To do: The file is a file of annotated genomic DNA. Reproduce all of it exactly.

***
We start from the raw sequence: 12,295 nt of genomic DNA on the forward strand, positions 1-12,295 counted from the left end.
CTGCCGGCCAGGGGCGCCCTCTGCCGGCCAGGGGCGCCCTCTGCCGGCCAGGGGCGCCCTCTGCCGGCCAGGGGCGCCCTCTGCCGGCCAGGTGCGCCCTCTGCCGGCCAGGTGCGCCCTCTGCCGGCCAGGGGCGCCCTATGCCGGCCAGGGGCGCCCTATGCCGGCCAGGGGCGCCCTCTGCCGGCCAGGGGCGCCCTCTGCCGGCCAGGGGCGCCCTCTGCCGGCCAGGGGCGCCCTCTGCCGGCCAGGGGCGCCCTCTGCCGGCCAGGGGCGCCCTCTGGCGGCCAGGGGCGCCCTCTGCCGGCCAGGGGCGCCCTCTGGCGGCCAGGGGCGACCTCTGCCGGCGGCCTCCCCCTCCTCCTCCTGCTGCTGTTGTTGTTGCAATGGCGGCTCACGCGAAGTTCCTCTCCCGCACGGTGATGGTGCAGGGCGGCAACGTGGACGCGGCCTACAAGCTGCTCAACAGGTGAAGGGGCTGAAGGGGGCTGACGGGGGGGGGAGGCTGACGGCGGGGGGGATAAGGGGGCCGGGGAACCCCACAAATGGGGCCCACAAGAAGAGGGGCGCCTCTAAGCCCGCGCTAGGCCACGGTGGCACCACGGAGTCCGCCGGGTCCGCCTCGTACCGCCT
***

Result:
We start from the raw sequence: 12,295 nt of genomic DNA on the forward strand, positions 1-12,295 counted from the left end.
CTGCCGGCCAGGGGCGCCCTCTGCCGGCCAGGGGCGCCCTCTGCCGGCCAGGGGCGCCCTCTGCCGGCCAGGGGCGCCCTCTGCCGGCCAGGTGCGCCCTCTGCCGGCCAGGTGCGCCCTCTGCCGGCCAGGGGCGCCCTATGCCGGCCAGGGGCGCCCTATGCCGGCCAGGGGCGCCCTCTGCCGGCCAGGGGCGCCCTCTGCCGGCCAGGGGCGCCCTCTGCCGGCCAGGGGCGCCCTCTGCCGGCCAGGGGCGCCCTCTGCCGGCCAGGGGCGCCCTCTGGCGGCCAGGGGCGCCCTCTGCCGGCCAGGGGCGCCCTCTGGCGGCCAGGGGCGACCTCTGCCGGCGGCCTCCCCCTCCTCCTCCTGCTGCTGTTGTTGTTGCAATGGCGGCTCACGCGAAGTTCCTCTCCCGCACGGTGATGGTGCAGGGCGGCAACGTGGACGCGGCCTACAAGCTGCTCAACAGGTGAAGGGGCTGAAGGGGGCTGACGGGGGGGGGAGGCTGACGGCGGGGGGGATAAGGGGGCCGGGGAACCCCACAAATGGGGCCCACAAGAAGAGGGGCGCCTCTAAGCCCGCGCTAGGCCACGGTGGCACCACGGAGTCCGCCGGGTCCGCCTCGTACCGCCT